"Let me begin by saying. . . ." These are the first published words of Kurt Vonnegut, fiction writer-phrased, appropriately enough, in the terms of public spokesmanship. Then, as would be an effective trick later on in actual public speaking, he breaks one of the form's first rules by making an apology: ...

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Chapter Three: The Road to Wampeters

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pp. 43-59

Kurt Vonnegut came to essay writing near the end of his career as a short fictionist and well after his intentions as a novelist had been established. His most apparent motive for doing such pieces was the same as for his stories: to buy time for writing those novels, since only after seventeen years and on the sixth try would one earn him a living wage. ...

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Chapter Four: Wampeters, Foma & Granfalloons

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pp. 60-82

Characteristically, Kurt Vonnegut begins his first collection of nonfiction prose with a preface. And in it he makes the same type of disclaimers that distinguish the preface to his selected short stories, Welcome to the Monkey House. There he had said he was self-taught and could claim no secrets or share any theories about how to succeed in the genre; ...

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Chapter Five: Palm Sunday

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pp. 83-101

If Wampeters, Foma & Granfalloons follows the progress of public spokesmanship in the making, Palm Sunday1 displays the presentational talents of a spokesmanship fully formed. Nearly half the materials of the earlier book were written in virtual anonymity, certainly with no thought of their ultimate collection in book form. ...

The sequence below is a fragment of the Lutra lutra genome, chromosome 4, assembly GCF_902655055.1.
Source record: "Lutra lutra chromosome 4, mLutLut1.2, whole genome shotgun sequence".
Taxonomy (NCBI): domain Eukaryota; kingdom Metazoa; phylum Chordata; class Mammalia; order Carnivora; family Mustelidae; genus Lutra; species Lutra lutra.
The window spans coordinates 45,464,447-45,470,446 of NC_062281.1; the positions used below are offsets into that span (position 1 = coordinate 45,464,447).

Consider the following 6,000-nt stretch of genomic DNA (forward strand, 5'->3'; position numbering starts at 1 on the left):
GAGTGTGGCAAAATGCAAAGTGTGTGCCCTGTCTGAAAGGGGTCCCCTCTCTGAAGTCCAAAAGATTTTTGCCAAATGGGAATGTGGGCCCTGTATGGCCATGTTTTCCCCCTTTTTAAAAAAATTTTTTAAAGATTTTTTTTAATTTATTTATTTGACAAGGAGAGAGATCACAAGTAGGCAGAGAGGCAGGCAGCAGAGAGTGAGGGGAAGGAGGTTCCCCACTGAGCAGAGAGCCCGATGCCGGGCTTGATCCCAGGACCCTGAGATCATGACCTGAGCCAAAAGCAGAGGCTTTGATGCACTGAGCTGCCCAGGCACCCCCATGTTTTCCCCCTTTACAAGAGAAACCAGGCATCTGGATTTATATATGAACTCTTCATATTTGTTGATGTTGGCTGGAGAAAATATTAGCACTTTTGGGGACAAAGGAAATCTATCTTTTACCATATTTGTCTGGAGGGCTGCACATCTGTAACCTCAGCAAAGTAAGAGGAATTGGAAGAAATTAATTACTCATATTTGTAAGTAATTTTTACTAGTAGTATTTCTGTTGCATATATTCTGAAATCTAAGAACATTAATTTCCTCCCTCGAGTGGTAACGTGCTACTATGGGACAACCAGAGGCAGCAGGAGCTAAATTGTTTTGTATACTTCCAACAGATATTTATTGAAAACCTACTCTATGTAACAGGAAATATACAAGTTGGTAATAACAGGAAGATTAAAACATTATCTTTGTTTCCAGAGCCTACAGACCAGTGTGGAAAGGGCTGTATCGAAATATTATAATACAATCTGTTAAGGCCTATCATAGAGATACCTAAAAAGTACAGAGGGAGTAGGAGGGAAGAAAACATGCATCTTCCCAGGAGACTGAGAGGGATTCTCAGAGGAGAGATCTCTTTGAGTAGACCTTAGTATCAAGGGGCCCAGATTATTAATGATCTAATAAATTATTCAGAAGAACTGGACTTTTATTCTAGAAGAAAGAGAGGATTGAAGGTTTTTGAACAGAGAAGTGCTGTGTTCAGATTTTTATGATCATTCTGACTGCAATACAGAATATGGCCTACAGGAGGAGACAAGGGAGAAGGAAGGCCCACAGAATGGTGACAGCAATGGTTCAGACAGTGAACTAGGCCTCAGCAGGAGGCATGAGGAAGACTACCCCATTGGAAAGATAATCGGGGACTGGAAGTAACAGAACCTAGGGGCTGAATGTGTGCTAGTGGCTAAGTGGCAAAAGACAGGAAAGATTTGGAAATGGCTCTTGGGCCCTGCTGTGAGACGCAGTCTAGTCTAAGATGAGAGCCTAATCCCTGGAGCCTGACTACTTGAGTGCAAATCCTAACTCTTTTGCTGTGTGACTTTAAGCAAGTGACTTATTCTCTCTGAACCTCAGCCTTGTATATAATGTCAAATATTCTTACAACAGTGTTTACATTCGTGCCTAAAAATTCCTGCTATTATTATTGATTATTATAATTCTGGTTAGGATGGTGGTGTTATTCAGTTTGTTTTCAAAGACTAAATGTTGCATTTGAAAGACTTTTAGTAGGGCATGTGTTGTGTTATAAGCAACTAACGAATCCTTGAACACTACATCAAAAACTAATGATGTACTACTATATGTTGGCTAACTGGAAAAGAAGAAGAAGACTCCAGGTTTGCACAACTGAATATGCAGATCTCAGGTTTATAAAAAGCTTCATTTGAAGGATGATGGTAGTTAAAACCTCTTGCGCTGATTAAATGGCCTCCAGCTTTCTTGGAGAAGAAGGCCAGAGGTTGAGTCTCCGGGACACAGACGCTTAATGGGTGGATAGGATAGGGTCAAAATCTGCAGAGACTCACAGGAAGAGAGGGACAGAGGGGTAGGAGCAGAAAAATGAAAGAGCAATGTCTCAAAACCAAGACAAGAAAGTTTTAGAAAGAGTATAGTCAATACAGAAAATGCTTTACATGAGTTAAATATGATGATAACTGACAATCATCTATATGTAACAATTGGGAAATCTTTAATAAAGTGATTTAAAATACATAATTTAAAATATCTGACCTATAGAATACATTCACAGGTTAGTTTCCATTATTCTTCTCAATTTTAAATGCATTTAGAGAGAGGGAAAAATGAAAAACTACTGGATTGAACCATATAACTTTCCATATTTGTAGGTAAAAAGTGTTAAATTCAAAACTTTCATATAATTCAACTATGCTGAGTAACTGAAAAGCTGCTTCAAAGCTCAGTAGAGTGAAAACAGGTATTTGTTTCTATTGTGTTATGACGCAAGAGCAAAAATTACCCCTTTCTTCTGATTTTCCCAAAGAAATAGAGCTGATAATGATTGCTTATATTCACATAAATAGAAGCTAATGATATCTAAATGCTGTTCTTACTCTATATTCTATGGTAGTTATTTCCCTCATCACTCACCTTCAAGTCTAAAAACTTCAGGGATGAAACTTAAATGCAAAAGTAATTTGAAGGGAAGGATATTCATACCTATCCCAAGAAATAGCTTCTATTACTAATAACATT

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Chapter Six: Fates Worse than Death

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pp. 102-110

Kurt Vonnegut's third collection of nonfiction prose1 is called an autobiographical collage as well, but it takes a further step toward seamlessness by forsaking the subject headings that distinguished Palm Sunday. There, most notably in the volume's table of contents, each essay, review, or address retained its original title. ...

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Chapter Seven: A Public Preface for Personal Fiction

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pp. 111-136

Between 1966, when the hardcover edition of his paperback original Mother Night was issued, and 1985, when his eleventh novel, Galápagos, was published, Kurt Vonnegut would begin each of his books with comments indicating his own involvement with the text. In the cases of Happy Birthday, Wanda June and Between Time and Timbuktu, ...

Notes

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pp. 137-142

Bibliography

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pp. 143-152

Index

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pp. 153-159


E-ISBN-13: 9781611171273
Print-ISBN-13: 9781570038747

Page Count: 176
Publication Year: 2012